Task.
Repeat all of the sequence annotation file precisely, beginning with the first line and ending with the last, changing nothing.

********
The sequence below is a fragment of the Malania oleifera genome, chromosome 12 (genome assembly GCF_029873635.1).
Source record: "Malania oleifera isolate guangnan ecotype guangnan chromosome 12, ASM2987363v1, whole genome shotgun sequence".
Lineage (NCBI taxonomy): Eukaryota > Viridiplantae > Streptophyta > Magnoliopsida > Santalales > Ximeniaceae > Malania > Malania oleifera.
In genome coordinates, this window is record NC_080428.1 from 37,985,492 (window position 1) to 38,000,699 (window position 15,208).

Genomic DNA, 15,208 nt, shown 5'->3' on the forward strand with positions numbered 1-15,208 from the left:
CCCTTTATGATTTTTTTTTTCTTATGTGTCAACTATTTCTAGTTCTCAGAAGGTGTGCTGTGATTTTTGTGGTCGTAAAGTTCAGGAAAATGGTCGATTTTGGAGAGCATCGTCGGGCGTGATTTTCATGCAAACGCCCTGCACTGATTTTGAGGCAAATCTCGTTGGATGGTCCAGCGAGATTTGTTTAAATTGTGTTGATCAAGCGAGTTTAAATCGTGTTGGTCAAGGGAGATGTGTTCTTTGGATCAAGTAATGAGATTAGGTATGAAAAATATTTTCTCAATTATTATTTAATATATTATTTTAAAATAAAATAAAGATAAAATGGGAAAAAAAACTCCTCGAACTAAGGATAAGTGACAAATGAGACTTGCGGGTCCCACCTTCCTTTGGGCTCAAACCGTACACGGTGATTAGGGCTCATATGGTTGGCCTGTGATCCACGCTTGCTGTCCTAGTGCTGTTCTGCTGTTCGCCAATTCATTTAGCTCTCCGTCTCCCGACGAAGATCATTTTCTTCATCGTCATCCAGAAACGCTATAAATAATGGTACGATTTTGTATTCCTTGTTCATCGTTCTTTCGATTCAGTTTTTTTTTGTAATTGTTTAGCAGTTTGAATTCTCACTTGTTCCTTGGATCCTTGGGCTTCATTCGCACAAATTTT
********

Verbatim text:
The sequence below is a fragment of the Malania oleifera genome, chromosome 12 (genome assembly GCF_029873635.1).
Source record: "Malania oleifera isolate guangnan ecotype guangnan chromosome 12, ASM2987363v1, whole genome shotgun sequence".
Lineage (NCBI taxonomy): Eukaryota > Viridiplantae > Streptophyta > Magnoliopsida > Santalales > Ximeniaceae > Malania > Malania oleifera.
In genome coordinates, this window is record NC_080428.1 from 37,985,492 (window position 1) to 38,000,699 (window position 15,208).

Genomic DNA, 15,208 nt, shown 5'->3' on the forward strand with positions numbered 1-15,208 from the left:
CCCTTTATGATTTTTTTTTTCTTATGTGTCAACTATTTCTAGTTCTCAGAAGGTGTGCTGTGATTTTTGTGGTCGTAAAGTTCAGGAAAATGGTCGATTTTGGAGAGCATCGTCGGGCGTGATTTTCATGCAAACGCCCTGCACTGATTTTGAGGCAAATCTCGTTGGATGGTCCAGCGAGATTTGTTTAAATTGTGTTGATCAAGCGAGTTTAAATCGTGTTGGTCAAGGGAGATGTGTTCTTTGGATCAAGTAATGAGATTAGGTATGAAAAATATTTTCTCAATTATTATTTAATATATTATTTTAAAATAAAATAAAGATAAAATGGGAAAAAAAACTCCTCGAACTAAGGATAAGTGACAAATGAGACTTGCGGGTCCCACCTTCCTTTGGGCTCAAACCGTACACGGTGATTAGGGCTCATATGGTTGGCCTGTGATCCACGCTTGCTGTCCTAGTGCTGTTCTGCTGTTCGCCAATTCATTTAGCTCTCCGTCTCCCGACGAAGATCATTTTCTTCATCGTCATCCAGAAACGCTATAAATAATGGTACGATTTTGTATTCCTTGTTCATCGTTCTTTCGATTCAGTTTTTTTTTGTAATTGTTTAGCAGTTTGAATTCTCACTTGTTCCTTGGATCCTTGGGCTTCATTCGCACAAATTTT